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Re: 97 UBC 1921.3.3 for Plywood Shearwalls on Concrete Slab Found ation

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I agree with you that the plan checker is incorrect in asking for hoops in
the foundation, but for a different reason than you.

A strap (or any other holdown) certainly will induce a moment on the
footing.  It is a point load, and point loads induce moments on beams all
the time.  The net forces on the thickened edge foundation are due to the
overturning of the shear wall, and the foundation must be designed for this
moment in combination with other forces per the code.

The detailing, however, is a different story.  UBC 1921.3.3 is for elements
of a concrete frame when the structural system is a SMRF of concrete, using
R=8.5, NOT for a light-framed wall with shear panels, using R=5.5, as in
your case.  The reason for the specific detailing in 1921.3.3 is to maintain
a confined core in the beam after repeated inelastic cycles and spalling of
the cover concrete.  This is not required for foundations.  Trying to claim
that the foundation is a portion of a SMRF is stretching the intent of the
code to absurdity.

I agree that the language, taken out of context, of UBC 1921 can be
misleading, since it states that it is for "Reinforced Concrete Structures
Resisting Forces Induced by Earthquake Motions."  However, taken as a whole,
the code clearly intended this section for structures whose PRIMARY (above
the ground, that is) LFRS is of concrete.

This particular provision does not apply to your building, however, I will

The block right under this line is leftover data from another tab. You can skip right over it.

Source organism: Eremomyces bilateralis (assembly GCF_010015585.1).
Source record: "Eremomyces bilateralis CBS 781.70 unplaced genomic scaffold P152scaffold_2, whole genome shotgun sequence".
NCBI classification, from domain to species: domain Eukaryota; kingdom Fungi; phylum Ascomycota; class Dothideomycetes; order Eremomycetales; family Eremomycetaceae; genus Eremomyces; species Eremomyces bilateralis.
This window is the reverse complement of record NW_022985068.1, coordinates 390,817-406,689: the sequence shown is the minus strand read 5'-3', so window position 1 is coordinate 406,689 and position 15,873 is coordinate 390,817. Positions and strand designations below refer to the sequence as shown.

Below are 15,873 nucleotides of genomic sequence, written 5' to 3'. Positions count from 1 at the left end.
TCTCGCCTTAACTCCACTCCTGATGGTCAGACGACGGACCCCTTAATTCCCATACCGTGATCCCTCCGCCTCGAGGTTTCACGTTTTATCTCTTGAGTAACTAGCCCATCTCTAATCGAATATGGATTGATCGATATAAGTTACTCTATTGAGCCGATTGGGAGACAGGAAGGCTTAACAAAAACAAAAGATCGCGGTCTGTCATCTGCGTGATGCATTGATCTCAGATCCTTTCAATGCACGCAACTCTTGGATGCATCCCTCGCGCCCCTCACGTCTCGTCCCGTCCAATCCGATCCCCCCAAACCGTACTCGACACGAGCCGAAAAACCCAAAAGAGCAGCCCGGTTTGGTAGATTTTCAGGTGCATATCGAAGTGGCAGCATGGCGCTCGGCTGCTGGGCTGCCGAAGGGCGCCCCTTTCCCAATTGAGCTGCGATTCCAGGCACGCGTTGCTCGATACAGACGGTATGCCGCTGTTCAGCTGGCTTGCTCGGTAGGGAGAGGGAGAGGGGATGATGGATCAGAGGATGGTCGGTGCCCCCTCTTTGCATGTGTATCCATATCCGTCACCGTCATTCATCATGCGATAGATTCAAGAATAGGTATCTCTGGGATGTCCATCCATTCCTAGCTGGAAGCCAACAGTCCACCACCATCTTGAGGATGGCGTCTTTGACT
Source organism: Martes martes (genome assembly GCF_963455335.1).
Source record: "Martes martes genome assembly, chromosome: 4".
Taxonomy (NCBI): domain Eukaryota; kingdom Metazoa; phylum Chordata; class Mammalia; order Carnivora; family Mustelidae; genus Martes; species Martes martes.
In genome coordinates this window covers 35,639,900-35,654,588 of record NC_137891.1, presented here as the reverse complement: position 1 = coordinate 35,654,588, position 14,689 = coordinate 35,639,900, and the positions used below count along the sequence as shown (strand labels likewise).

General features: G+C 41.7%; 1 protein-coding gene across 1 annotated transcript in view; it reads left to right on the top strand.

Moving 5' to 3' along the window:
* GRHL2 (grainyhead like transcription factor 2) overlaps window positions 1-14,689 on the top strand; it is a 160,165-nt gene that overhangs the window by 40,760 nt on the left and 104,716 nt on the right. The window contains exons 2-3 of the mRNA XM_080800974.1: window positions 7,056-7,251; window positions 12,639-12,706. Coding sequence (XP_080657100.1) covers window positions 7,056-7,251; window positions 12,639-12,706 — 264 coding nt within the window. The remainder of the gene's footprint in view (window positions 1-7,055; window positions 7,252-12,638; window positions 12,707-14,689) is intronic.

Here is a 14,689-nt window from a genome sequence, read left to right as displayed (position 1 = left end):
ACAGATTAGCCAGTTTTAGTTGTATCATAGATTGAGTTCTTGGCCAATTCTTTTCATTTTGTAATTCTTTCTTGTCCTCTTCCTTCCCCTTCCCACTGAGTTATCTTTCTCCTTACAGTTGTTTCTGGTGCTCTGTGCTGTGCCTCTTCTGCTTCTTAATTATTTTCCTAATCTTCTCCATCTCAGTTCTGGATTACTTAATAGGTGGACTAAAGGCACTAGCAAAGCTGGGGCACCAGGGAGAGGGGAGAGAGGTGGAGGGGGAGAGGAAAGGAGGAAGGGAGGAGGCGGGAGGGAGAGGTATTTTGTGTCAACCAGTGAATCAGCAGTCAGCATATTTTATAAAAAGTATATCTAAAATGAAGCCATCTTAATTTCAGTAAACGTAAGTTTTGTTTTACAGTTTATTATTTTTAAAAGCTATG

repeat that the foundation must be designed to resist the induced forces.

Mark Swingle


Dennis Wish wrote:

I received a call from a local engineer yesterday who wanted my opinion on a
plan check correction he received. The plan checker asked him to provide
Hoops (#3 shear ties) around the continuous steel rebar within a thickened
edge foundation of a slab on grade for each conventional plywood shearwall
installed - or to submit an analysis showing that it was not needed.  The
project is in Seismic zone 4. The shearwalls are typically low capacity
walls (around 350-plf) and the resistance to uplift is by use of Simpson
PAHD or HPAHD Tension Straps - range of about 2200 to 4500 lbs.

The plan check agency is requiring compliance at the slab edge to the
provisions for a Flexural Members of Frames - Transverse Reinforcement. 

My opinion to the engineer was this provision was intended for use by grade
beams designed to transfer moment from the base of a frame into the grade
beam and is inappropriate for a conventional plywood shearwalls at
continuous foundations.

My argument is that the wood wall can not develop moment in the foundation
through a strap - this is not a rigid connection, therefore the foundation,
which may develop a small flexure is much stronger than the wall tension
connection which would fail much earlier than the concrete acting in

Any arguments pro or con on applying this section of code for conventional
plywood shear walls?

Dennis S. Wish, PE